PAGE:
Coyotes in Florida, and Looking as if Everywhere Else as Well:

Good morning to you all! We’d like to welcome you guys back to another Ridin’ Out the Recession in Miz Judi’s Kitchen! Thank you for stopping by this morning!

Well, I see Deb “busted my chops” pretty good yesterday in her article about me, and about men and their big mouths, or something to that effect. After reading that piece, I was beginning to wonder if maybe SHE was driving me to drink? In all honesty I’d have to say…no.

But, did I tell you guys about the time ole’ Deb….just kiddin’ around Deb! Plus…I know better!!

In reality, she’s been awful good to me, and has really been a great asset. She’s a great Mother, and Grandmother, everybody likes her, she’s a very positive thinker, and when she sees something that really needs to be done she, doesn’t hesitate to “get after it!” She’s in all honesty, a very loving and caring person, is a great wife, and I love her…bad talking me and all!

Come to think of it, when I was just telling you about her, shoot, I thought I was describing…me! LOL!

Her surgery, as I’m sure most of you know by now, will be next Wed. morning at 9:00 am. I know, and have been assured this is a fairly simple procedure anymore, but please, would you guys continue to pray for her.

I know that she appreciates it, and loves you all for doing so, and I know that you all are in hers, or ours, as well, but how about saying just a little one for me too. I have to tell you all, that throughout my life, until I met and was around Deb, I really never knew what the term, love, was all about. I do now, and she’s the one who enlightened me in this regard. In my life, she’s been truly special.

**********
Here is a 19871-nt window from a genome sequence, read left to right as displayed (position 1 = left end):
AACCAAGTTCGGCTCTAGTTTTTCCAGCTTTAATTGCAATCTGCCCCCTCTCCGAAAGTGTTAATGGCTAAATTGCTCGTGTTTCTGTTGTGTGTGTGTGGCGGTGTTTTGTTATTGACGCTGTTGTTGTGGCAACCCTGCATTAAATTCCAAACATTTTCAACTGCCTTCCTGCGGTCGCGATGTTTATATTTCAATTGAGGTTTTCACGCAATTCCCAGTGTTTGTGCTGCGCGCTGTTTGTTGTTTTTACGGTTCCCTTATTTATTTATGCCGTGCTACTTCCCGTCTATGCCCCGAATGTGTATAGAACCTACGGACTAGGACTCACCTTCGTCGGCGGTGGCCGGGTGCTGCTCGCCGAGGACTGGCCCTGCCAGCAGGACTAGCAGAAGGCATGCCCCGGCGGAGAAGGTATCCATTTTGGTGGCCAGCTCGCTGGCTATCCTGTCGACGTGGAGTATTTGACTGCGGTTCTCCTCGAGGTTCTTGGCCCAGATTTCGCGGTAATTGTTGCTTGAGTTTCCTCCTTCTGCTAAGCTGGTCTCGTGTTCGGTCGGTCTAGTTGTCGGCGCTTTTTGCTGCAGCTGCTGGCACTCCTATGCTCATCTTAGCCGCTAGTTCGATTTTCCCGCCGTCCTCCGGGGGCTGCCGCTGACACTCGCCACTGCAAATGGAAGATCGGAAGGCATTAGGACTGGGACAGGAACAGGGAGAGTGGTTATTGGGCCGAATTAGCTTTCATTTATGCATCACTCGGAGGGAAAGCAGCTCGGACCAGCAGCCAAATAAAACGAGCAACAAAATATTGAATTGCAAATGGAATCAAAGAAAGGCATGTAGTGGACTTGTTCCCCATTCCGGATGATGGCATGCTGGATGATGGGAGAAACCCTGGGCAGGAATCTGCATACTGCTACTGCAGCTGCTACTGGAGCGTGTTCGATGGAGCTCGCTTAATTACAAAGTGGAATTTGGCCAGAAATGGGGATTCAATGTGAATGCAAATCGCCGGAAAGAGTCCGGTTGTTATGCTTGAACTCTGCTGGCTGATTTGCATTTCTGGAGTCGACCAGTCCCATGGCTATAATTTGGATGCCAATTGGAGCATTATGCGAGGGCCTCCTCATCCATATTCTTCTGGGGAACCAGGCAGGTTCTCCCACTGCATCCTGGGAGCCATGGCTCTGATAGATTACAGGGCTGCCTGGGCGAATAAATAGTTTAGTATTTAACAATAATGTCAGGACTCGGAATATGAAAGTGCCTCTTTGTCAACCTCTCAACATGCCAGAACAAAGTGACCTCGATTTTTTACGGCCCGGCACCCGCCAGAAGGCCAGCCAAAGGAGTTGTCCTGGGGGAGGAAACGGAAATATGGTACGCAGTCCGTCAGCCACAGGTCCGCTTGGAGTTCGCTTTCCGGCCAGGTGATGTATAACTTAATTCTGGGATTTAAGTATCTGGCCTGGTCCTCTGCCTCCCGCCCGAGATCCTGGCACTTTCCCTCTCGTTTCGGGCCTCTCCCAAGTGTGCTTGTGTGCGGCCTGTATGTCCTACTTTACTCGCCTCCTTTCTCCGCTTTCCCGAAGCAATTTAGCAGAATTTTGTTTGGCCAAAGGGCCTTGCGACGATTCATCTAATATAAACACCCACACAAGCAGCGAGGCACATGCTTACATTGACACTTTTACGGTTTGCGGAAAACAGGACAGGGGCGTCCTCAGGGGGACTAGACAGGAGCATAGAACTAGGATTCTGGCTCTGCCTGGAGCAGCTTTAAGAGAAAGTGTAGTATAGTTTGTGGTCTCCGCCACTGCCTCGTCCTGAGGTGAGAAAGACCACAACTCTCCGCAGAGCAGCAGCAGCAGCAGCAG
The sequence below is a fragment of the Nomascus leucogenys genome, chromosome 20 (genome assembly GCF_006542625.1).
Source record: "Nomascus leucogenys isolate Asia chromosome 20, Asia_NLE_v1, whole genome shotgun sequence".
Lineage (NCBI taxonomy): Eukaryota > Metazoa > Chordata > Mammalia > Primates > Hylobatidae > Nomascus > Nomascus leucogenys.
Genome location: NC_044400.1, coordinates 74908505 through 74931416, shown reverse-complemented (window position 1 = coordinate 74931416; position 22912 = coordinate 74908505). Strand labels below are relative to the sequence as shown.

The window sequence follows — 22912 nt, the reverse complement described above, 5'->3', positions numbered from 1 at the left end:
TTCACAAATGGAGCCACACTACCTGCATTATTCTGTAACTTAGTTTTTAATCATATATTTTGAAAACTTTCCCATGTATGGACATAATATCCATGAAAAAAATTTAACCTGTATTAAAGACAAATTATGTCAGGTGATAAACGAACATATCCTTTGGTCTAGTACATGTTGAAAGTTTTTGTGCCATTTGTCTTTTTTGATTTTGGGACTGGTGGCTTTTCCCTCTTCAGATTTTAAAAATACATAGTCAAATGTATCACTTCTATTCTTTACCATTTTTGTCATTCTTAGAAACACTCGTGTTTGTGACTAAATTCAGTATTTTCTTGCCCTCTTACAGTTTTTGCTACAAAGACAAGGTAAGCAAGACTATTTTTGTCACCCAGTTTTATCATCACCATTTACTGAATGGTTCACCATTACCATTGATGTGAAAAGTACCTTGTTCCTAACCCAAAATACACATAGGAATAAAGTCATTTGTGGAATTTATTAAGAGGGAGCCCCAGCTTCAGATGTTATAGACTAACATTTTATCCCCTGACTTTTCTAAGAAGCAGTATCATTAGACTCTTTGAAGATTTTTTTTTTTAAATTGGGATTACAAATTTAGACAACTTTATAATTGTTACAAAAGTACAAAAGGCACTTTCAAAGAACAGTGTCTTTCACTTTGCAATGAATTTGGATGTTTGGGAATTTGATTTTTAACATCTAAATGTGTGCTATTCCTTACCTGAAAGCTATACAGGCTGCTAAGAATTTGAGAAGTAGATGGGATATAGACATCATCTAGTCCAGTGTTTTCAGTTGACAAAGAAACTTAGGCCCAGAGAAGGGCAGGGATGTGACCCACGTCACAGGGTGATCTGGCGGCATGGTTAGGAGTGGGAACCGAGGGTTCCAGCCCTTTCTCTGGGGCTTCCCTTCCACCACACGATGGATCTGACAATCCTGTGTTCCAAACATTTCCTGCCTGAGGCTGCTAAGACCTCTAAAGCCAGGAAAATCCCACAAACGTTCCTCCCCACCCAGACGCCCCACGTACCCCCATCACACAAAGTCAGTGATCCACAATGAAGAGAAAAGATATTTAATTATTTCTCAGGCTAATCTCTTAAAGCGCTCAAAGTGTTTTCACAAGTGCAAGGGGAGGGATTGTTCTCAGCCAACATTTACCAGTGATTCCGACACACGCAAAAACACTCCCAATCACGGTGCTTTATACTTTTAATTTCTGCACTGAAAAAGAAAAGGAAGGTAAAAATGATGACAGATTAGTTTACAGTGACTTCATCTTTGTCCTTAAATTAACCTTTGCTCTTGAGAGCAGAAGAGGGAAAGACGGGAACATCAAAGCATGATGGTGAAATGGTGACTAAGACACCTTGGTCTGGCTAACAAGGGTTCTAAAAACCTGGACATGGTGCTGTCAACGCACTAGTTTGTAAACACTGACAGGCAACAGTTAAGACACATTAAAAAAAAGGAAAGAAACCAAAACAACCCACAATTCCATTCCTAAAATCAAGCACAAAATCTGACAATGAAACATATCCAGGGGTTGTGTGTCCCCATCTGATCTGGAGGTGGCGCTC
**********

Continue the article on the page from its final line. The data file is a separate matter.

Well, that’s enough of that this morning, but let me just say this one other thing. She is just so positive in regards to what we’re dealing with, and to me, this is just so amazing. She truly is an inspiration to be around, and I’m telling you, we’re going to whip this thing, or as Deb likes to say, “Kick some butt!”

Her saying this may not mean to much to you…but it surely does to me, because she’s been kickin’ mine around for many, many years now, and I ‘m very aware of when she uses this term, she intends on doing so!

So once more, thank you all for being there for us, and we’re both so grateful to you guys for doing so!

Okay…let’s talk about something else here this morning!

Coyotes in Florida, and Looking as if Everywhere Else as Well:

I know when the word coyote was mentioned, the first thought that came to my mind was simply Texas, or out West in general. Today this is no longer the case. They have literally spread across our Country, and into Canada as well.

As a matter of fact they’re now found from Central America to the Arctic.

In the 1960’s coyotes had expanded their range across the Mississippi River into the Southeast, and by 1983 were known to inhabit 18 counties in Florida, with this mainly being in the panhandle, or the North-Western part of the State.

By 1990 they had spread through 48 counties, and now are found throughout the 67 counties in our State.